San Luis Obispo 2019 Women’s March

Speak your own truth to power.

You might not think that the Women’s March has anything to do with the environment or climate change, but I think it does and this is why.

The beautiful but ailing sphere that we call Earth is home to billions of people and billions of other livings things. On Earth, the environment is continuous and does not recognize county lines, state boundaries, or international borders. We are all connected, our fates intertwined.

In nature, diversity is a strength. The healthiest ecosystems are the ones with the most biodiversity. We humans need to use our own diversity to help heal our Earth.

On Saturday, January 19, 2019, the Women’s March leaders in San Luis Obispo, CA demonstrated that they get this by advocating equality, respect, and love for people of every gender, hue, belief, sexual orientation, ethnicity, ability, and age—meaning everyone.

This post contains a few highlights of my experience as an environmentalist at the Women’s March.

Reusable Protest, March, Rally Sign

The day before the Women’s March, I realized I needed to make a sign.

I discovered the power of carrying a sign during the March for Real Leadership in Oakland, CA on February 7, 2015 (my first march). That day, fortunately, generous artists had made signs for people like me who did not bring one. I still have it.

Since then, I usually make my own signs. Thanks to my handy spouse, our signs are environmentally friendly because they are reusable. The base sign is black corrugated plastic with a removable pole. We use water-soluble paints and rubber cement that peels off. Then after a quick wipe with a wet towel a sign that used to say, “I Heart Science” (for the March for Science) is ready to become a different sign.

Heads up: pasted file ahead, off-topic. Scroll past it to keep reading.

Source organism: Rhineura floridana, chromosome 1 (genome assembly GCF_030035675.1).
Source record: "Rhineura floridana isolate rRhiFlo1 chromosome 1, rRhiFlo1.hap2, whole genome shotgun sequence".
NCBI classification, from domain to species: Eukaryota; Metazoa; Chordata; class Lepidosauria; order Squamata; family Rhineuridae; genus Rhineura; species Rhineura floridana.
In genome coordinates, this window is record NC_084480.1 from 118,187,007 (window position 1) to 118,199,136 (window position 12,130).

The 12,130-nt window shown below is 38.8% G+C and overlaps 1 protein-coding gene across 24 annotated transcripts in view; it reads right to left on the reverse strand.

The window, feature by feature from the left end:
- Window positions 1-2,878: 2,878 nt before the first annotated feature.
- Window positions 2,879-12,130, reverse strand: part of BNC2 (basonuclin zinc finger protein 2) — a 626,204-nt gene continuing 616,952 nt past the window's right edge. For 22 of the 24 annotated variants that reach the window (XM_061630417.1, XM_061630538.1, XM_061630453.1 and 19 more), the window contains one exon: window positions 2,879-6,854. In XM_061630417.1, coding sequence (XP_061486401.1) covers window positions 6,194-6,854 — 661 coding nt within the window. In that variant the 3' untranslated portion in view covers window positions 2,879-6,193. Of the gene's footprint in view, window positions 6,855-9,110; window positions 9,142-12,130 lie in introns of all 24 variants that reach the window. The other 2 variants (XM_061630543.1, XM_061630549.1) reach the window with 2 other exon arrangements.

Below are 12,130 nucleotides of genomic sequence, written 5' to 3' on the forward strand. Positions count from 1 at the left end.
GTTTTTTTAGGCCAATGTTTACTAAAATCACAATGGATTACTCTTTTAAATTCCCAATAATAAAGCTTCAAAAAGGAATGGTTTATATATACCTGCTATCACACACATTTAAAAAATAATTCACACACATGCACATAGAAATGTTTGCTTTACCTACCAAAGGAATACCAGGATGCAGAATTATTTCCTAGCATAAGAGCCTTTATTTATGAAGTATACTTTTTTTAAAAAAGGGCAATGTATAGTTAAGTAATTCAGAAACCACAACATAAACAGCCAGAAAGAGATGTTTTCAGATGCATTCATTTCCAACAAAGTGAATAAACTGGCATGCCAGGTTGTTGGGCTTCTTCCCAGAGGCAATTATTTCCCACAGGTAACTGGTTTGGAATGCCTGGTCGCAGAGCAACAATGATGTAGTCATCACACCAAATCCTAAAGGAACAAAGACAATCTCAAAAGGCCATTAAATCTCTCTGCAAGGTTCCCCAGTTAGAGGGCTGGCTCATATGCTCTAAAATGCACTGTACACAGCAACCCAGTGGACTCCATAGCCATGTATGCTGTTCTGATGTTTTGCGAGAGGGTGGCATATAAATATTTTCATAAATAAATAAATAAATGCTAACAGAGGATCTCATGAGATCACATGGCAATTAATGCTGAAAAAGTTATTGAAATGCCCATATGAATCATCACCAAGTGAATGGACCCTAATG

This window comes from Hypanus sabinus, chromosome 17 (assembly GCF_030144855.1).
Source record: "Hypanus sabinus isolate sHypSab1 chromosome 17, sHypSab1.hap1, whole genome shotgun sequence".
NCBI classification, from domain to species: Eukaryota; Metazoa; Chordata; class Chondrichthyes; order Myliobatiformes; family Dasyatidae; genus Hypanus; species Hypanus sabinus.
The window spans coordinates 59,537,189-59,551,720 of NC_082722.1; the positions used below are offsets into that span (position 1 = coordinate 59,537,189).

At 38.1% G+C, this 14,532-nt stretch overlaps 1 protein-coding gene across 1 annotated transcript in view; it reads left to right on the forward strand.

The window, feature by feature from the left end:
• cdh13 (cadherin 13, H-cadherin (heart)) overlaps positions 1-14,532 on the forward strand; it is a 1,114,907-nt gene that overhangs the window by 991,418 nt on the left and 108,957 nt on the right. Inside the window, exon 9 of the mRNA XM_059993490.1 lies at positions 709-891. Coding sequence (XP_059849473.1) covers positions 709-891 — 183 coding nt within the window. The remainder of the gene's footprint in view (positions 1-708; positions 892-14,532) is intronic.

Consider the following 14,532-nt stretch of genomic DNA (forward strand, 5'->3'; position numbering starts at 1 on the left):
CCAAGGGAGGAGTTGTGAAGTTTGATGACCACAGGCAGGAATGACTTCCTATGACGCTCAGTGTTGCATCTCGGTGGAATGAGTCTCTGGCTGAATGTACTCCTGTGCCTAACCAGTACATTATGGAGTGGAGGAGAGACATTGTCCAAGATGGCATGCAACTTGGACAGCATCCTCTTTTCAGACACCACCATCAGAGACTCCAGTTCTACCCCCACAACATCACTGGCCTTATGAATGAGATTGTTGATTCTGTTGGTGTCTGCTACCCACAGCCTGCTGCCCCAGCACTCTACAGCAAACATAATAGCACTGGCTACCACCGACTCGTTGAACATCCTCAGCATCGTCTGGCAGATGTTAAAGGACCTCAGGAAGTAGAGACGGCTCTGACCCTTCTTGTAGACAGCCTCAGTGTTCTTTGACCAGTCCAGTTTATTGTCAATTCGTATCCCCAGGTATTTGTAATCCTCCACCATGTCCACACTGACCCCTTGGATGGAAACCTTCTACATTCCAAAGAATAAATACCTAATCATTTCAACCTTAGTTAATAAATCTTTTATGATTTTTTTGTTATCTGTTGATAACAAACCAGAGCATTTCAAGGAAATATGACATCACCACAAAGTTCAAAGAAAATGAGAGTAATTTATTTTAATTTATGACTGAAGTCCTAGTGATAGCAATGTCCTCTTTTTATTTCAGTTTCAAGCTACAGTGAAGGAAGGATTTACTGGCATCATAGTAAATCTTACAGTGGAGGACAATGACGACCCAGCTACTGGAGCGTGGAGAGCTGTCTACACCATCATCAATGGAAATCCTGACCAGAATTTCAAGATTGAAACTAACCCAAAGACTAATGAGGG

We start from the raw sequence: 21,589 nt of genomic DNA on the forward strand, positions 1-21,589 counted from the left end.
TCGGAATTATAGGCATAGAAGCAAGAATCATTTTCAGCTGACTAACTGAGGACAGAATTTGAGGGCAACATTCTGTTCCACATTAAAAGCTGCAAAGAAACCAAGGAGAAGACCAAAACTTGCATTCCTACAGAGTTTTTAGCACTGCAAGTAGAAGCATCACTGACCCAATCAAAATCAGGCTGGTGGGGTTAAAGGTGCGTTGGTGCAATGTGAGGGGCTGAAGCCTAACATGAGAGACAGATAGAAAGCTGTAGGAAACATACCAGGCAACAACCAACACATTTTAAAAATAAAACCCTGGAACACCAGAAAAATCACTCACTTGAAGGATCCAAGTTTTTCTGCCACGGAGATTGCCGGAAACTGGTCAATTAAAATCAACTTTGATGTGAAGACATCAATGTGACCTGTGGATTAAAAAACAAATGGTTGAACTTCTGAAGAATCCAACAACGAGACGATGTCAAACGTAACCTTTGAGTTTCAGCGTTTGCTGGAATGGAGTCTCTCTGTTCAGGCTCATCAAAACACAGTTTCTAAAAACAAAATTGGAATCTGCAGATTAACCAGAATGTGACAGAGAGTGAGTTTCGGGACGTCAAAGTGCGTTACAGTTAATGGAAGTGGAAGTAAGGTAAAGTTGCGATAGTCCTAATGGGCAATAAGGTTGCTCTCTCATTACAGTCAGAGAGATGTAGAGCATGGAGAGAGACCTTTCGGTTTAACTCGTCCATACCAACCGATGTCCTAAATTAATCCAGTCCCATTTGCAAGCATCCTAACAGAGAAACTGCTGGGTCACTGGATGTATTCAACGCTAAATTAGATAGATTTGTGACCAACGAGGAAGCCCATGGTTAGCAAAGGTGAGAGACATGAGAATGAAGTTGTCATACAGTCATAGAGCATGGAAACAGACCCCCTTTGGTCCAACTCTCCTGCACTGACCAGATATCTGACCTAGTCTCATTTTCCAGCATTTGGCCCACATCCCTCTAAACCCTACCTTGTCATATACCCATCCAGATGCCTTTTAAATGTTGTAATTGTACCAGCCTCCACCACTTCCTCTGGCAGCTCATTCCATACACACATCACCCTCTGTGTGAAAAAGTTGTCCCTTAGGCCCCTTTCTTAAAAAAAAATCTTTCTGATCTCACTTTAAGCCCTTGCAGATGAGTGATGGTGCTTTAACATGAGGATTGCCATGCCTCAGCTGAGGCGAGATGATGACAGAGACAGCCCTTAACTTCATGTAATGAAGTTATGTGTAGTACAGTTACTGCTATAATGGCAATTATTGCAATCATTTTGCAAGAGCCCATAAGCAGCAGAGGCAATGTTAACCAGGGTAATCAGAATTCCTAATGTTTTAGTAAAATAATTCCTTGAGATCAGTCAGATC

With only one day to make a sign, it was a good thing that I already knew what I wanted on mine.

If I was artistic, I would have drawn and painted a likeness of the Statue of Liberty on my sign, but I am not, so I found an image on the Internet, printed it, and attached it with rubber cement. Luckily, we had white and orange paint on hand. I sketched out the letters in pencil but things quickly got out of control when I had a paintbrush in my hand. I painted this year’s theme “Truth to Power” on the back.

At the March, I attached a couple of stickers to my sign that I obtained in Call to Action Alley.

Call to Action Alley

When my spouse and I arrived at Mitchell Park carrying our signs, we discovered that we were at the entrance of Call to Action Alley where booths for a variety of nonprofit organizations had been set up along the walkway.

Call to Action Alley beckoned but I paused eying it with trepidation.

I am one of those shy introverted people who are often uncomfortable talking with people I do not know. On the other hand, I like talking with people to learn and gain other perspectives. I even joy debate, as long as it is friendly. I know weird, right.